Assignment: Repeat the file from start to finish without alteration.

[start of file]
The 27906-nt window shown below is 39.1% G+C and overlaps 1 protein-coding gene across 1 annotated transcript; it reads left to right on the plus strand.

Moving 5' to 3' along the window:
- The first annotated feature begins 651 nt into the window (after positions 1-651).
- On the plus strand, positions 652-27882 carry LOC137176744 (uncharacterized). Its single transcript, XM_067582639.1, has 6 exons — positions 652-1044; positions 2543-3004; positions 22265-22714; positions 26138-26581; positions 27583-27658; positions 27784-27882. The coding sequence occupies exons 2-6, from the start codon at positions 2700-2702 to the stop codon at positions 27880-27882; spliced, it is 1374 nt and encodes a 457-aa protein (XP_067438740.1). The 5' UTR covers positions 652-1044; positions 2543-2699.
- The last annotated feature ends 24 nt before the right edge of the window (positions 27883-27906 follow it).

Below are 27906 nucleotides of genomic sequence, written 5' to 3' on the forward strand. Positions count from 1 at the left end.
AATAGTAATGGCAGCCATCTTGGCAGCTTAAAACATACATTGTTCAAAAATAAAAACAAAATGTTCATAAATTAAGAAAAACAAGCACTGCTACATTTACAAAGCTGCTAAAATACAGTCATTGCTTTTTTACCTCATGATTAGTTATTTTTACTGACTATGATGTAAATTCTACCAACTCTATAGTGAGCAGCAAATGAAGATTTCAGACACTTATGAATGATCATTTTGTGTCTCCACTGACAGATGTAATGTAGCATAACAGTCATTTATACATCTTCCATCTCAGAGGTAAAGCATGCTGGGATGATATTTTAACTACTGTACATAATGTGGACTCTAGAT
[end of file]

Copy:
The 27906-nt window shown below is 39.1% G+C and overlaps 1 protein-coding gene across 1 annotated transcript; it reads left to right on the plus strand.

Moving 5' to 3' along the window:
- The first annotated feature begins 651 nt into the window (after positions 1-651).
- On the plus strand, positions 652-27882 carry LOC137176744 (uncharacterized). Its single transcript, XM_067582639.1, has 6 exons — positions 652-1044; positions 2543-3004; positions 22265-22714; positions 26138-26581; positions 27583-27658; positions 27784-27882. The coding sequence occupies exons 2-6, from the start codon at positions 2700-2702 to the stop codon at positions 27880-27882; spliced, it is 1374 nt and encodes a 457-aa protein (XP_067438740.1). The 5' UTR covers positions 652-1044; positions 2543-2699.
- The last annotated feature ends 24 nt before the right edge of the window (positions 27883-27906 follow it).

Below are 27906 nucleotides of genomic sequence, written 5' to 3' on the forward strand. Positions count from 1 at the left end.
AATAGTAATGGCAGCCATCTTGGCAGCTTAAAACATACATTGTTCAAAAATAAAAACAAAATGTTCATAAATTAAGAAAAACAAGCACTGCTACATTTACAAAGCTGCTAAAATACAGTCATTGCTTTTTTACCTCATGATTAGTTATTTTTACTGACTATGATGTAAATTCTACCAACTCTATAGTGAGCAGCAAATGAAGATTTCAGACACTTATGAATGATCATTTTGTGTCTCCACTGACAGATGTAATGTAGCATAACAGTCATTTATACATCTTCCATCTCAGAGGTAAAGCATGCTGGGATGATATTTTAACTACTGTACATAATGTGGACTCTAGAT